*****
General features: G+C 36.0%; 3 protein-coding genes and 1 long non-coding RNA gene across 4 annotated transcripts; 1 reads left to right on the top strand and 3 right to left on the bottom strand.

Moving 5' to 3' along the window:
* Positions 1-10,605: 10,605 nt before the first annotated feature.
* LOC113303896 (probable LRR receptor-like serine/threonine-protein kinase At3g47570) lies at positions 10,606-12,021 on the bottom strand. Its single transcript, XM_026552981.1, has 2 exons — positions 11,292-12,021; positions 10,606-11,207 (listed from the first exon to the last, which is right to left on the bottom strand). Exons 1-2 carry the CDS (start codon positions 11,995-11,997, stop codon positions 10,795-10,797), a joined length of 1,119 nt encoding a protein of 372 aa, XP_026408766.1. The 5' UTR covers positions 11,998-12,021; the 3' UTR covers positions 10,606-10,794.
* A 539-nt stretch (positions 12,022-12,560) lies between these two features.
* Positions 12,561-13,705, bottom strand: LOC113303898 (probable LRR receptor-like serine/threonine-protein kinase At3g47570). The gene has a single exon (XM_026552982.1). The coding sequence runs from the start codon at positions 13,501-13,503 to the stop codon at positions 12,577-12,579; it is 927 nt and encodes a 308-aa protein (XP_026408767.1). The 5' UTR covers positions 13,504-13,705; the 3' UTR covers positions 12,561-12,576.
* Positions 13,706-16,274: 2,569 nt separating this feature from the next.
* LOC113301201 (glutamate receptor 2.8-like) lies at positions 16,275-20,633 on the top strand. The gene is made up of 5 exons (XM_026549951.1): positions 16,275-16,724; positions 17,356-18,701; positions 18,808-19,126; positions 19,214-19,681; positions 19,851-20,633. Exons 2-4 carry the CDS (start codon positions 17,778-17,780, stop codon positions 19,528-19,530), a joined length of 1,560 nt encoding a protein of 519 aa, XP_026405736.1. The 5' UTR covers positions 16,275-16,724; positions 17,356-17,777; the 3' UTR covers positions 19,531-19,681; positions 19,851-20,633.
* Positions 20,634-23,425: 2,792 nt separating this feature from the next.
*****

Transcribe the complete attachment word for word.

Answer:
General features: G+C 36.0%; 3 protein-coding genes and 1 long non-coding RNA gene across 4 annotated transcripts; 1 reads left to right on the top strand and 3 right to left on the bottom strand.

Moving 5' to 3' along the window:
* Positions 1-10,605: 10,605 nt before the first annotated feature.
* LOC113303896 (probable LRR receptor-like serine/threonine-protein kinase At3g47570) lies at positions 10,606-12,021 on the bottom strand. Its single transcript, XM_026552981.1, has 2 exons — positions 11,292-12,021; positions 10,606-11,207 (listed from the first exon to the last, which is right to left on the bottom strand). Exons 1-2 carry the CDS (start codon positions 11,995-11,997, stop codon positions 10,795-10,797), a joined length of 1,119 nt encoding a protein of 372 aa, XP_026408766.1. The 5' UTR covers positions 11,998-12,021; the 3' UTR covers positions 10,606-10,794.
* A 539-nt stretch (positions 12,022-12,560) lies between these two features.
* Positions 12,561-13,705, bottom strand: LOC113303898 (probable LRR receptor-like serine/threonine-protein kinase At3g47570). The gene has a single exon (XM_026552982.1). The coding sequence runs from the start codon at positions 13,501-13,503 to the stop codon at positions 12,577-12,579; it is 927 nt and encodes a 308-aa protein (XP_026408767.1). The 5' UTR covers positions 13,504-13,705; the 3' UTR covers positions 12,561-12,576.
* Positions 13,706-16,274: 2,569 nt separating this feature from the next.
* LOC113301201 (glutamate receptor 2.8-like) lies at positions 16,275-20,633 on the top strand. The gene is made up of 5 exons (XM_026549951.1): positions 16,275-16,724; positions 17,356-18,701; positions 18,808-19,126; positions 19,214-19,681; positions 19,851-20,633. Exons 2-4 carry the CDS (start codon positions 17,778-17,780, stop codon positions 19,528-19,530), a joined length of 1,560 nt encoding a protein of 519 aa, XP_026405736.1. The 5' UTR covers positions 16,275-16,724; positions 17,356-17,777; the 3' UTR covers positions 19,531-19,681; positions 19,851-20,633.
* Positions 20,634-23,425: 2,792 nt separating this feature from the next.